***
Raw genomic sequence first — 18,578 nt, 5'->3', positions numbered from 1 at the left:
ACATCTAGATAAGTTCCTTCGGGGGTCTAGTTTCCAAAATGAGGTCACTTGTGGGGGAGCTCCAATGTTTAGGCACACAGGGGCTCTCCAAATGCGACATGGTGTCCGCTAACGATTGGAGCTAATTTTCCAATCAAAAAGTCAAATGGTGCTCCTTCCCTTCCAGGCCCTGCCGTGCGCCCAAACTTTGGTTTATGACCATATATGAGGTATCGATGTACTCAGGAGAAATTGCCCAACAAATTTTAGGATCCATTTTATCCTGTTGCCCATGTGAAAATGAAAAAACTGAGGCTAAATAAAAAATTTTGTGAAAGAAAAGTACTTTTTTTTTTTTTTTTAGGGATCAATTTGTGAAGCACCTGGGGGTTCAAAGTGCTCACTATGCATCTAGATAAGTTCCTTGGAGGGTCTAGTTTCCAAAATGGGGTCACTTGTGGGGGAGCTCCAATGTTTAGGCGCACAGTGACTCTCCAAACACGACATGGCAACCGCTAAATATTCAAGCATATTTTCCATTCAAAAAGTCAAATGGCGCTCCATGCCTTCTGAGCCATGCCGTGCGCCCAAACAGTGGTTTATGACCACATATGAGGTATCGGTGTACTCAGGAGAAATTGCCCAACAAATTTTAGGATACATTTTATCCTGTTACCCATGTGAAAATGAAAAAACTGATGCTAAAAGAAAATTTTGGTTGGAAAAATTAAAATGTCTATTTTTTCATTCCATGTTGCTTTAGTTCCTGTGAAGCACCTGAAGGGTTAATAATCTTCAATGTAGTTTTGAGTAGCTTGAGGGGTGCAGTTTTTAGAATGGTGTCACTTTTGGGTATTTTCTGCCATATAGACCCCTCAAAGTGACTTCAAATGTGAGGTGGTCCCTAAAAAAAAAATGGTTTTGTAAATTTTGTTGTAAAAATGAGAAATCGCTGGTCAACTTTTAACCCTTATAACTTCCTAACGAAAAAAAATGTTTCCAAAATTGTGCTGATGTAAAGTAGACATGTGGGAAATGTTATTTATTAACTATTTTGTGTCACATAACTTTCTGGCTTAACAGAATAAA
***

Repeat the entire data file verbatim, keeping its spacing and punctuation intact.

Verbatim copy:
Raw genomic sequence first — 18,578 nt, 5'->3', positions numbered from 1 at the left:
ACATCTAGATAAGTTCCTTCGGGGGTCTAGTTTCCAAAATGAGGTCACTTGTGGGGGAGCTCCAATGTTTAGGCACACAGGGGCTCTCCAAATGCGACATGGTGTCCGCTAACGATTGGAGCTAATTTTCCAATCAAAAAGTCAAATGGTGCTCCTTCCCTTCCAGGCCCTGCCGTGCGCCCAAACTTTGGTTTATGACCATATATGAGGTATCGATGTACTCAGGAGAAATTGCCCAACAAATTTTAGGATCCATTTTATCCTGTTGCCCATGTGAAAATGAAAAAACTGAGGCTAAATAAAAAATTTTGTGAAAGAAAAGTACTTTTTTTTTTTTTTTTAGGGATCAATTTGTGAAGCACCTGGGGGTTCAAAGTGCTCACTATGCATCTAGATAAGTTCCTTGGAGGGTCTAGTTTCCAAAATGGGGTCACTTGTGGGGGAGCTCCAATGTTTAGGCGCACAGTGACTCTCCAAACACGACATGGCAACCGCTAAATATTCAAGCATATTTTCCATTCAAAAAGTCAAATGGCGCTCCATGCCTTCTGAGCCATGCCGTGCGCCCAAACAGTGGTTTATGACCACATATGAGGTATCGGTGTACTCAGGAGAAATTGCCCAACAAATTTTAGGATACATTTTATCCTGTTACCCATGTGAAAATGAAAAAACTGATGCTAAAAGAAAATTTTGGTTGGAAAAATTAAAATGTCTATTTTTTCATTCCATGTTGCTTTAGTTCCTGTGAAGCACCTGAAGGGTTAATAATCTTCAATGTAGTTTTGAGTAGCTTGAGGGGTGCAGTTTTTAGAATGGTGTCACTTTTGGGTATTTTCTGCCATATAGACCCCTCAAAGTGACTTCAAATGTGAGGTGGTCCCTAAAAAAAAAATGGTTTTGTAAATTTTGTTGTAAAAATGAGAAATCGCTGGTCAACTTTTAACCCTTATAACTTCCTAACGAAAAAAAATGTTTCCAAAATTGTGCTGATGTAAAGTAGACATGTGGGAAATGTTATTTATTAACTATTTTGTGTCACATAACTTTCTGGCTTAACAGAATAAA